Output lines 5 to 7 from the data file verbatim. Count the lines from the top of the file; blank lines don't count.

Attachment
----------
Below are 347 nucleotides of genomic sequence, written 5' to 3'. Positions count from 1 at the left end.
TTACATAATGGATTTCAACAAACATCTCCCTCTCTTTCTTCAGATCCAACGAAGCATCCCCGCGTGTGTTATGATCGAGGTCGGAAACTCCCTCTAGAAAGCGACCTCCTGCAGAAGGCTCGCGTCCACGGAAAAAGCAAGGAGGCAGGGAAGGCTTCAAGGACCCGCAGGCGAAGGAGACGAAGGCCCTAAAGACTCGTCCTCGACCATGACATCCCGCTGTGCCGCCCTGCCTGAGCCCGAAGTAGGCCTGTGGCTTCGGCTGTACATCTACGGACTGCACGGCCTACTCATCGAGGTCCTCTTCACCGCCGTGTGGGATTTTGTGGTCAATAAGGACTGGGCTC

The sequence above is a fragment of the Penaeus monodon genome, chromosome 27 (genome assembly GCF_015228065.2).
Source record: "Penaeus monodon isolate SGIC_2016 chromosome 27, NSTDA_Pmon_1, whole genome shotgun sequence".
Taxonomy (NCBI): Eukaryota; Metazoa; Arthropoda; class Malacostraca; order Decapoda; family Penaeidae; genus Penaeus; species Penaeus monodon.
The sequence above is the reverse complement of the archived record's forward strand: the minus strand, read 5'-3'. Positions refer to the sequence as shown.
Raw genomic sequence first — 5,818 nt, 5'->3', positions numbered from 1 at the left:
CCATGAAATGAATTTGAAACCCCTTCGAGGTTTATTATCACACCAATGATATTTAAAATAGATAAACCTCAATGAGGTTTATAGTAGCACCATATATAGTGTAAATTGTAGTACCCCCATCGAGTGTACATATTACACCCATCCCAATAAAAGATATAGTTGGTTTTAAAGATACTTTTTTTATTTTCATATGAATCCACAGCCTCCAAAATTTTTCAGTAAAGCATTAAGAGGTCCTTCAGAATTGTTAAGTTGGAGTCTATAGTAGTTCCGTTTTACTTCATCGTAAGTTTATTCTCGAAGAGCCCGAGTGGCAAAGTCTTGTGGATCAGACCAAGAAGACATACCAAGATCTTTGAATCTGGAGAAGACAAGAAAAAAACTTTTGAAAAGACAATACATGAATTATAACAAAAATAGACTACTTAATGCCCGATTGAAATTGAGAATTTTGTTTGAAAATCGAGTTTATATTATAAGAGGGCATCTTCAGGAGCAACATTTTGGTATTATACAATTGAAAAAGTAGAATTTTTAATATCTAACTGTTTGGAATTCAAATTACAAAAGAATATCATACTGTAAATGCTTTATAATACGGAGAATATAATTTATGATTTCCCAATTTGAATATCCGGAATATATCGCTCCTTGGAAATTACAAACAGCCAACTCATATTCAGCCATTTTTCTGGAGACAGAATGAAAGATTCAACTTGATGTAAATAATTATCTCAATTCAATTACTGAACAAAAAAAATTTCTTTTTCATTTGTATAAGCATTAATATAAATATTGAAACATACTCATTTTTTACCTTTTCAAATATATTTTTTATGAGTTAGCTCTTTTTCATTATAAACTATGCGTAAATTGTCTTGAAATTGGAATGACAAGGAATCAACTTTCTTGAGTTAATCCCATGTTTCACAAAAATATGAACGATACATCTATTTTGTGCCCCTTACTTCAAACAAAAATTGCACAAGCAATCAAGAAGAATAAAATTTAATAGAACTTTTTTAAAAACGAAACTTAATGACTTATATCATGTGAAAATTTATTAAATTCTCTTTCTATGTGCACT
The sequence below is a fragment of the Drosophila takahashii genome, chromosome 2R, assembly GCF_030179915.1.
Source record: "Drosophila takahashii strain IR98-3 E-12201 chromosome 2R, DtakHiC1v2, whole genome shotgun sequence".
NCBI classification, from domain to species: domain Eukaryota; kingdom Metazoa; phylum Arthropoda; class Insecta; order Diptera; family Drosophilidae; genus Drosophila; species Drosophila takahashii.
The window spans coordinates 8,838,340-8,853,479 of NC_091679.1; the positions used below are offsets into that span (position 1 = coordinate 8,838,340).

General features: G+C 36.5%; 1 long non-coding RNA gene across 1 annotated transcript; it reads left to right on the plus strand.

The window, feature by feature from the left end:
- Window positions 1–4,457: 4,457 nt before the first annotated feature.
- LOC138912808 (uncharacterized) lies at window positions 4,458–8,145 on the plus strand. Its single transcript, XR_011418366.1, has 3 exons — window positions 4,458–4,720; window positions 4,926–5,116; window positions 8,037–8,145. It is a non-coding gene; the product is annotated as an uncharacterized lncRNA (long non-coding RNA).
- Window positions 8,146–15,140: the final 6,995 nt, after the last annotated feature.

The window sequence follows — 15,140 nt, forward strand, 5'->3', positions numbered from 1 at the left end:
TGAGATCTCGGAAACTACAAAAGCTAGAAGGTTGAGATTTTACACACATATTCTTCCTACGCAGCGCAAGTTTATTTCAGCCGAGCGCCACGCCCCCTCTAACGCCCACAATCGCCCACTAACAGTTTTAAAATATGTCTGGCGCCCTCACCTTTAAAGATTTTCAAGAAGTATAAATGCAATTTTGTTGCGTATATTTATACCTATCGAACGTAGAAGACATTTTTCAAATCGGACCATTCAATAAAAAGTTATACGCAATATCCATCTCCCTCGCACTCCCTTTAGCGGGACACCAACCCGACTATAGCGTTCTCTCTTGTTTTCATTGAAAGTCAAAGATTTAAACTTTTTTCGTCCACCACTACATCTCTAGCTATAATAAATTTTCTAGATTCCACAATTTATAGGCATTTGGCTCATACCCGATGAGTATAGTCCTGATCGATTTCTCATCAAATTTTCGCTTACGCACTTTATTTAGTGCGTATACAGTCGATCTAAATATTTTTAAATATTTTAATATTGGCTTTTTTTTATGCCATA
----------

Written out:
Taxonomy (NCBI): Eukaryota; Metazoa; Arthropoda; class Malacostraca; order Decapoda; family Penaeidae; genus Penaeus; species Penaeus monodon.
The sequence above is the reverse complement of the archived record's forward strand: the minus strand, read 5'-3'. Positions refer to the sequence as shown.
Raw genomic sequence first — 5,818 nt, 5'->3', positions numbered from 1 at the left: